While chronic migraine impacts only 1%-2% of the global population, people living with frequent, more severe migraine have the greatest need for treatment and receive 50% of preventive migraine prescriptions. Atogepant has the potential to provide a preventative treatment option for adult patients suffering from chronic or episodic migraine.
Do you believe that atogepant could revolutionize the way migraine is currently treated? What would this mean not only to clinical settings but for the patients themselves also?
If approved, atogepant would add another treatment option for people suffering from migraine and ultimately help patients reduce the number of days they suffer from migraine each month. At AbbVie, we strive to empower people living with migraine disease and to provide them with the best chance of migraine freedom.
Are you hopeful that with continued research, funding, and collaboration within the drug discovery sector, we will continue to further understand the pathophysiology of neurological and psychiatric disorders?
Absolutely. It's a really exciting time to work in neuroscience research due to rapid advancements in precision medicine, data convergence, and genetics/genomics, which are fueling knowledge across the industry.
That's not to say neuroscience isn't challenging. Setbacks are inevitable, but setbacks are what fuel us to dive deeper and continue advancing science in pursuit of new therapies. Every challenge in this uncharted territory drives us to discover solutions for patients, care partners, and clinicians. Our commitment to preserving personhood for those living with neurological and psychiatric disorders is unwavering.
What's next for AbbVie and migraine research?
At AbbVie, we continue to fight alongside patients, care partners, and clinicians against migraine's often-unrelenting burden. Through education, ongoing cutting-edge research and development, and partnerships with the migraine community, we strive to help those with migraine navigate barriers to care, access effective treatments and reduce the impact of migraine on their lives.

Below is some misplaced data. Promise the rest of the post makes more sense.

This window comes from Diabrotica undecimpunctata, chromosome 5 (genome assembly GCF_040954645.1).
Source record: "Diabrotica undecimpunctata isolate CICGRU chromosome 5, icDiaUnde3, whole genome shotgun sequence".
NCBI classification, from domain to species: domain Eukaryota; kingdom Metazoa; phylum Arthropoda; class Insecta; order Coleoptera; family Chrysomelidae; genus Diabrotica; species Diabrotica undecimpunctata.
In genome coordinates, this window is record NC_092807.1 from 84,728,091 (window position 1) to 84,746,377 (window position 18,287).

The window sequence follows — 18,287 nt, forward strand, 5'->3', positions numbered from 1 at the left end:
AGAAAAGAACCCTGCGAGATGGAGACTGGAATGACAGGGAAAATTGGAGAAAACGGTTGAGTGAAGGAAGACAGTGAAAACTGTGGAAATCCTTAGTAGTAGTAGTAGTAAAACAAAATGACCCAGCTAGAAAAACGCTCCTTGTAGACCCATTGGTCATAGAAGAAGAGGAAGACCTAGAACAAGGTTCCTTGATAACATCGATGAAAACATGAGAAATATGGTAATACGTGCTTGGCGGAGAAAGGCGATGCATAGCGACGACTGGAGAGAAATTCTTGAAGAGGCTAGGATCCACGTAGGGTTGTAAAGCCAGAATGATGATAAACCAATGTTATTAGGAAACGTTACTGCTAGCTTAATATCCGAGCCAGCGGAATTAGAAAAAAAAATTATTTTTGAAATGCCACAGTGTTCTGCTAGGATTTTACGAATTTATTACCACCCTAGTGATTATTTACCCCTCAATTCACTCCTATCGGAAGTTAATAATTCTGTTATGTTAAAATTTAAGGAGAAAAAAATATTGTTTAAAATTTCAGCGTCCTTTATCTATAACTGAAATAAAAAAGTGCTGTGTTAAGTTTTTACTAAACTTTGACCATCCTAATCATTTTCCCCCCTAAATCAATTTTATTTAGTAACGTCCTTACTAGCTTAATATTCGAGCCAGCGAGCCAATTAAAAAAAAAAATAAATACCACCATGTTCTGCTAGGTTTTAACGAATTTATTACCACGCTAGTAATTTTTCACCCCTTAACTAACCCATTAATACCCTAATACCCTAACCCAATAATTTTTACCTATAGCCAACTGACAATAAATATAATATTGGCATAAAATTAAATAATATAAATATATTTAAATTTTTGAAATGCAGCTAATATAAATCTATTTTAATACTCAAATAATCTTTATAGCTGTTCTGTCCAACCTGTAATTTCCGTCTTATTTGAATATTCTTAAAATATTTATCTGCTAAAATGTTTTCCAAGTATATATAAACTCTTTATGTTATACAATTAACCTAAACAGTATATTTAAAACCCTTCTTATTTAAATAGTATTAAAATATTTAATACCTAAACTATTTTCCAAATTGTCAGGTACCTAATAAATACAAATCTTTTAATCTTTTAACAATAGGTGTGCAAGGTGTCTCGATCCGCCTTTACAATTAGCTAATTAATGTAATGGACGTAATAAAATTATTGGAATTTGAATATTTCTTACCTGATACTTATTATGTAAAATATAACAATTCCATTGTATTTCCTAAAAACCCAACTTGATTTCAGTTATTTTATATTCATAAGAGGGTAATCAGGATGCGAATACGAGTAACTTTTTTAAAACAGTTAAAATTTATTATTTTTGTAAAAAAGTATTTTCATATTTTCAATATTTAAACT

Where can readers find more information?
About Mudra Kapoor, MD
As VP Neuroscience, Global Medical Affairs, I lead a global team providing medical leadership, strategic planning, resourcing, and clinical oversight for AbbVie's combined neuro-portfolio for multiple disease areas, including Parkinson's disease, migraine, therapeutic neurotoxin indications including post-stroke spasticity & cervical dystonia and the promising neuroscience pipeline addressing diseases with significant global unmet medical need such as Alzheimer's disease.
My career began as a primary care physician. As my career progressed, I began to learn more and do more, inspiring me to transition to AbbVie as an Associate Medical Director in the Physician Development program gaining foundational experience in research and development. While in that role, I executed projects across rheumatology, metabolics, and hepatology.
From there, my role broadened to include Hepatitis C Clinical Development. I then advanced to Medical Director of Mature Products, where I developed and led the strategic initiatives for products across the life cycle, spanning metabolic, immunology, anti-infective, pulmonary, and pain therapeutics.
The next step in my career journey brought me to Singapore, where I ensured launch readiness for two hepatology products across the Asia Pacific region, where one of our Affiliates became the highest performing globally. My role expanded to include multiple other therapeutic areas such and leading my team across multiple initiatives including robust evidence generation and scientific communication. Subsequently I returned to the US and led the Rheumatology Global Medical Affairs team to ensure we enabled successful launches across rheumatolgy indications globally.
A respected leader in medical affairs, I have received nine awards from AbbVie in recognition for exemplifying integrity, fairness, and honesty in my work, and have published 15 peer-reviewed articles.